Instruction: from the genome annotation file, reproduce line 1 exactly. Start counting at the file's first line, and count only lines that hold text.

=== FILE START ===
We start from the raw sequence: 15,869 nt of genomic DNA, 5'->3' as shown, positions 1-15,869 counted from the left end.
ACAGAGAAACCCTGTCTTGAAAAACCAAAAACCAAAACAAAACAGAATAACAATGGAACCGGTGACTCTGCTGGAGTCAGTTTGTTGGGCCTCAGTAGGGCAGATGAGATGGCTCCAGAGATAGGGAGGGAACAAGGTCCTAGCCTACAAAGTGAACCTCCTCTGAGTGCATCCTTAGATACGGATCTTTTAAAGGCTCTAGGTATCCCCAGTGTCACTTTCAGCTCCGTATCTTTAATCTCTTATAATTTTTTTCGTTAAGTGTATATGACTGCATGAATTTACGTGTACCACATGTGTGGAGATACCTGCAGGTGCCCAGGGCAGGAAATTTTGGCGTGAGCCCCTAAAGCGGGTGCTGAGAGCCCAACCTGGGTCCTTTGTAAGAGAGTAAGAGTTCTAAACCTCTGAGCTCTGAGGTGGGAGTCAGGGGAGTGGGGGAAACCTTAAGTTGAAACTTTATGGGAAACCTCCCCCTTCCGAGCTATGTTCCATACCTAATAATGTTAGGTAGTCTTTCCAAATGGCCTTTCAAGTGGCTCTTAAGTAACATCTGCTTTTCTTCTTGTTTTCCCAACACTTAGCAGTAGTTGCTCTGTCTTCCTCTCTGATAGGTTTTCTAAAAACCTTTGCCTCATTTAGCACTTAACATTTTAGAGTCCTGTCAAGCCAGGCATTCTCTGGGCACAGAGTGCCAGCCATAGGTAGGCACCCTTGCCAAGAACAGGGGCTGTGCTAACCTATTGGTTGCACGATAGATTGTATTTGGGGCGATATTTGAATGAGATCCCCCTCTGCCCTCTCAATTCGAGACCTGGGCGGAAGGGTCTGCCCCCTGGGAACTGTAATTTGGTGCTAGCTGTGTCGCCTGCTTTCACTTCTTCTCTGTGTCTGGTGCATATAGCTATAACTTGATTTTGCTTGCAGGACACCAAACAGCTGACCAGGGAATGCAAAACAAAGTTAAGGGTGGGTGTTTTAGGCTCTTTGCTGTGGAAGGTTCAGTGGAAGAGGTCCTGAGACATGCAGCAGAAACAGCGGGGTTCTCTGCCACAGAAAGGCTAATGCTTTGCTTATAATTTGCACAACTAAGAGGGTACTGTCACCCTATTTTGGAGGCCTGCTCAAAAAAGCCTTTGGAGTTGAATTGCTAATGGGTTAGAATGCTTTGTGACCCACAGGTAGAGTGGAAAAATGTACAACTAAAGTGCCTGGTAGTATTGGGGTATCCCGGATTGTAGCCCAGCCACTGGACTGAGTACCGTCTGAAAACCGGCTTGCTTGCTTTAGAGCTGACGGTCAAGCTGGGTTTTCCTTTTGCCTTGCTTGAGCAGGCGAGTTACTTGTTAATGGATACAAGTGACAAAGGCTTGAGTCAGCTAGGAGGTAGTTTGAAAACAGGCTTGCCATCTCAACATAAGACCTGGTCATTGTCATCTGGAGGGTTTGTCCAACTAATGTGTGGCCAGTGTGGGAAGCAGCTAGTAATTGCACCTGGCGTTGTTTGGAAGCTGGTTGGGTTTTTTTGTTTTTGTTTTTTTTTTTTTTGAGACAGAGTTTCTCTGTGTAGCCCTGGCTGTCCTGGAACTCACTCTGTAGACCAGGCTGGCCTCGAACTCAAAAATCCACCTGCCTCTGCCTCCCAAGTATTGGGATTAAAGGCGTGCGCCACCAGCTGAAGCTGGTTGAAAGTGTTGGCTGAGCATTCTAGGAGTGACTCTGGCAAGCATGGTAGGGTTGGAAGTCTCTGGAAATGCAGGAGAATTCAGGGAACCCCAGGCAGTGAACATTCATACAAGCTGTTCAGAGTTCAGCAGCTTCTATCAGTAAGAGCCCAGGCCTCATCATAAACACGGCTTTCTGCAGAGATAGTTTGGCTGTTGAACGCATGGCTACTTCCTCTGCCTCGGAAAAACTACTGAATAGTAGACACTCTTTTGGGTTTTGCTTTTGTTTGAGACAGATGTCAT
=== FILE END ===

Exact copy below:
We start from the raw sequence: 15,869 nt of genomic DNA, 5'->3' as shown, positions 1-15,869 counted from the left end.